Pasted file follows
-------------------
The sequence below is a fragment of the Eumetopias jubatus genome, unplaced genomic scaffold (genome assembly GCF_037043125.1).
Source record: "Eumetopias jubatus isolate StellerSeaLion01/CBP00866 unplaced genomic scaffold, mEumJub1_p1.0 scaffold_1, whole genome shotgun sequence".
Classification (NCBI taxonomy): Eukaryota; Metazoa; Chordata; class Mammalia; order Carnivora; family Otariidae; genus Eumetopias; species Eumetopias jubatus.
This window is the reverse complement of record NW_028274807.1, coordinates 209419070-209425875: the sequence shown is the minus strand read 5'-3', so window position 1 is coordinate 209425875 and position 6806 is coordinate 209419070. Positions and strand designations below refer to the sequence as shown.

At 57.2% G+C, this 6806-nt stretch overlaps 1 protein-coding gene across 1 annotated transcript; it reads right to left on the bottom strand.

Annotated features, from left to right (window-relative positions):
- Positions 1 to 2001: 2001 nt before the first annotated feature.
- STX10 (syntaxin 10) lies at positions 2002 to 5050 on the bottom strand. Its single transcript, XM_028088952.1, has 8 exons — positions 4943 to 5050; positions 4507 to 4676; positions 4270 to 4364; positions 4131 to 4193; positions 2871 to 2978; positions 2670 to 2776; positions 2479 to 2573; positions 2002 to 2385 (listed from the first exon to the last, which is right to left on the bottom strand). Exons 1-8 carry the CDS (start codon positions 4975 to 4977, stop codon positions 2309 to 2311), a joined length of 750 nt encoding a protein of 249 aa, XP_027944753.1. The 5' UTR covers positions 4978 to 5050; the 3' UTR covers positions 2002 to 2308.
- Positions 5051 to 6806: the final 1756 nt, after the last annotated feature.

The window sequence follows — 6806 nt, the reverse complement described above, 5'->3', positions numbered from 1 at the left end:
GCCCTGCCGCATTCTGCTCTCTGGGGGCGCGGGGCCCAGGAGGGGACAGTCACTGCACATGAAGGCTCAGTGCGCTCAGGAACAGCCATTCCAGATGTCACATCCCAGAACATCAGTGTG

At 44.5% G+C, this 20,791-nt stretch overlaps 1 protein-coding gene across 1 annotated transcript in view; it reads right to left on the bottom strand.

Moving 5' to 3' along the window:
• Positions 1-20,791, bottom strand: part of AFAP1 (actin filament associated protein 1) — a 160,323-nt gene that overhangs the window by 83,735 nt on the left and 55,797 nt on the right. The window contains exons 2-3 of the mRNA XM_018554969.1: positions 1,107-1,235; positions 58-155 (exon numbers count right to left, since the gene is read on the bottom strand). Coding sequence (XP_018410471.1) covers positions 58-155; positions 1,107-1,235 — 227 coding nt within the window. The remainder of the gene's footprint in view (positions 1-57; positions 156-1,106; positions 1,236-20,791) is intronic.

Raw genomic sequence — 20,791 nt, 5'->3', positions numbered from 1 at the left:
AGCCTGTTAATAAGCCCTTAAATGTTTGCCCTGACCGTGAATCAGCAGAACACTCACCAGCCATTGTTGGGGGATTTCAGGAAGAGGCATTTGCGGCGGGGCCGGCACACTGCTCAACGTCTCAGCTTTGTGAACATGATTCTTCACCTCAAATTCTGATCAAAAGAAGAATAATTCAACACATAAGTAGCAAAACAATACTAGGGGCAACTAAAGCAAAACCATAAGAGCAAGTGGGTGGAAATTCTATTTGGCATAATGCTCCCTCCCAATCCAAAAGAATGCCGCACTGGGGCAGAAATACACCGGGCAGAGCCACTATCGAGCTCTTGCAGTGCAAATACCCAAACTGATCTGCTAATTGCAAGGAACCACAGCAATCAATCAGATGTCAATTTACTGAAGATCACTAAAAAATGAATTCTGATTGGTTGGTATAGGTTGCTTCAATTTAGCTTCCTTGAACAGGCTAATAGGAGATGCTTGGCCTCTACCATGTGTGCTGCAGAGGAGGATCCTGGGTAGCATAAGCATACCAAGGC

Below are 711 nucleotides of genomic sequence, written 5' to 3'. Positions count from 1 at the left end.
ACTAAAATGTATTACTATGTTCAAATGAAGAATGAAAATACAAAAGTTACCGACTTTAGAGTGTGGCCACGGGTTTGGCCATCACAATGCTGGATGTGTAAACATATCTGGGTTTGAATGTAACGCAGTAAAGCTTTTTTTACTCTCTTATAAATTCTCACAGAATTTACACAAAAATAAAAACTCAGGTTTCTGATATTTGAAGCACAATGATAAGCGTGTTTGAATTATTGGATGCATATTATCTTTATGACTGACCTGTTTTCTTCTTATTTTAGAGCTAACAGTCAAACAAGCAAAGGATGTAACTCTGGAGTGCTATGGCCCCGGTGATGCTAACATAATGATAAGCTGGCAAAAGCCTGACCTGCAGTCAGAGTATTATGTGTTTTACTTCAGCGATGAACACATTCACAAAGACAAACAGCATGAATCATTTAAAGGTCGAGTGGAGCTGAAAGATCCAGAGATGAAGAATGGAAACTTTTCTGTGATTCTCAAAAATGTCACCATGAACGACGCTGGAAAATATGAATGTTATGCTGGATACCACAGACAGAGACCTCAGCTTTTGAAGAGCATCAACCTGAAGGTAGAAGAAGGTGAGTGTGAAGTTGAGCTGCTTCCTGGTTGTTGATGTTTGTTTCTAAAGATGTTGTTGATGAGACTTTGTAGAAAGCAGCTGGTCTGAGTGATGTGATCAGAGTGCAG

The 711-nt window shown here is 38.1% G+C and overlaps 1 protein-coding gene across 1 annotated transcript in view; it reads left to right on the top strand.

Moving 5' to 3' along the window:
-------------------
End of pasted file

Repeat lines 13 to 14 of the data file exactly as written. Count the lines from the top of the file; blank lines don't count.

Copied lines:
Moving 5' to 3' along the window:
• Positions 1-20,791, bottom strand: part of AFAP1 (actin filament associated protein 1) — a 160,323-nt gene that overhangs the window by 83,735 nt on the left and 55,797 nt on the right. The window contains exons 2-3 of the mRNA XM_018554969.1: positions 1,107-1,235; positions 58-155 (exon numbers count right to left, since the gene is read on the bottom strand). Coding sequence (XP_018410471.1) covers positions 58-155; positions 1,107-1,235 — 227 coding nt within the window. The remainder of the gene's footprint in view (positions 1-57; positions 156-1,106; positions 1,236-20,791) is intronic.